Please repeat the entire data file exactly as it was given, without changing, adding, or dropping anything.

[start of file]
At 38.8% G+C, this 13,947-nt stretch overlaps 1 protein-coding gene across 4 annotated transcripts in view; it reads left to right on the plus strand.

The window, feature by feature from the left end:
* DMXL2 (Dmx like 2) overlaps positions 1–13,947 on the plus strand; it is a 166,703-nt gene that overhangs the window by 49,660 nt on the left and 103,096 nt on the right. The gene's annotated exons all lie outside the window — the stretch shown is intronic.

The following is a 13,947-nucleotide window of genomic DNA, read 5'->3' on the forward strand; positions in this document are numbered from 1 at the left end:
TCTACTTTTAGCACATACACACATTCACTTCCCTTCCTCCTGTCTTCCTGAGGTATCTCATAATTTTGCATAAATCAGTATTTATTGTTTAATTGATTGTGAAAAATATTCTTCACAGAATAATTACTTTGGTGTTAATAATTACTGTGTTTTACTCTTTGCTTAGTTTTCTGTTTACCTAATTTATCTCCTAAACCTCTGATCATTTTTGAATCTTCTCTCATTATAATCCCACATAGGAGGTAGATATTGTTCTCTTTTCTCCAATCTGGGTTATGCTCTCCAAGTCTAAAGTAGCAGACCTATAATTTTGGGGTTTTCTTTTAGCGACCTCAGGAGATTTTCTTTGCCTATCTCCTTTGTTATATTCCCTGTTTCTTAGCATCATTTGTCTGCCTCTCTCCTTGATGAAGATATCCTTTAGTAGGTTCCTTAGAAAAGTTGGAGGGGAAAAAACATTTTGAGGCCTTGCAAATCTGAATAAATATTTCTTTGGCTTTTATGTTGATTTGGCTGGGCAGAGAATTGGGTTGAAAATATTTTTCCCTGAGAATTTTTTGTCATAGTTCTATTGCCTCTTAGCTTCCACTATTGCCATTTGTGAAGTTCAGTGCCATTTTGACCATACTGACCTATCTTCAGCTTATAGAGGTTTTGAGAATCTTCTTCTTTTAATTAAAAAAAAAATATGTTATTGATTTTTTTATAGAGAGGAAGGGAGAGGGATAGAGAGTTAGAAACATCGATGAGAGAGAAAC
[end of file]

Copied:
At 38.8% G+C, this 13,947-nt stretch overlaps 1 protein-coding gene across 4 annotated transcripts in view; it reads left to right on the plus strand.

The window, feature by feature from the left end:
* DMXL2 (Dmx like 2) overlaps positions 1–13,947 on the plus strand; it is a 166,703-nt gene that overhangs the window by 49,660 nt on the left and 103,096 nt on the right. The gene's annotated exons all lie outside the window — the stretch shown is intronic.

The following is a 13,947-nucleotide window of genomic DNA, read 5'->3' on the forward strand; positions in this document are numbered from 1 at the left end:
TCTACTTTTAGCACATACACACATTCACTTCCCTTCCTCCTGTCTTCCTGAGGTATCTCATAATTTTGCATAAATCAGTATTTATTGTTTAATTGATTGTGAAAAATATTCTTCACAGAATAATTACTTTGGTGTTAATAATTACTGTGTTTTACTCTTTGCTTAGTTTTCTGTTTACCTAATTTATCTCCTAAACCTCTGATCATTTTTGAATCTTCTCTCATTATAATCCCACATAGGAGGTAGATATTGTTCTCTTTTCTCCAATCTGGGTTATGCTCTCCAAGTCTAAAGTAGCAGACCTATAATTTTGGGGTTTTCTTTTAGCGACCTCAGGAGATTTTCTTTGCCTATCTCCTTTGTTATATTCCCTGTTTCTTAGCATCATTTGTCTGCCTCTCTCCTTGATGAAGATATCCTTTAGTAGGTTCCTTAGAAAAGTTGGAGGGGAAAAAACATTTTGAGGCCTTGCAAATCTGAATAAATATTTCTTTGGCTTTTATGTTGATTTGGCTGGGCAGAGAATTGGGTTGAAAATATTTTTCCCTGAGAATTTTTTGTCATAGTTCTATTGCCTCTTAGCTTCCACTATTGCCATTTGTGAAGTTCAGTGCCATTTTGACCATACTGACCTATCTTCAGCTTATAGAGGTTTTGAGAATCTTCTTCTTTTAATTAAAAAAAAAATATGTTATTGATTTTTTTATAGAGAGGAAGGGAGAGGGATAGAGAGTTAGAAACATCGATGAGAGAGAAAC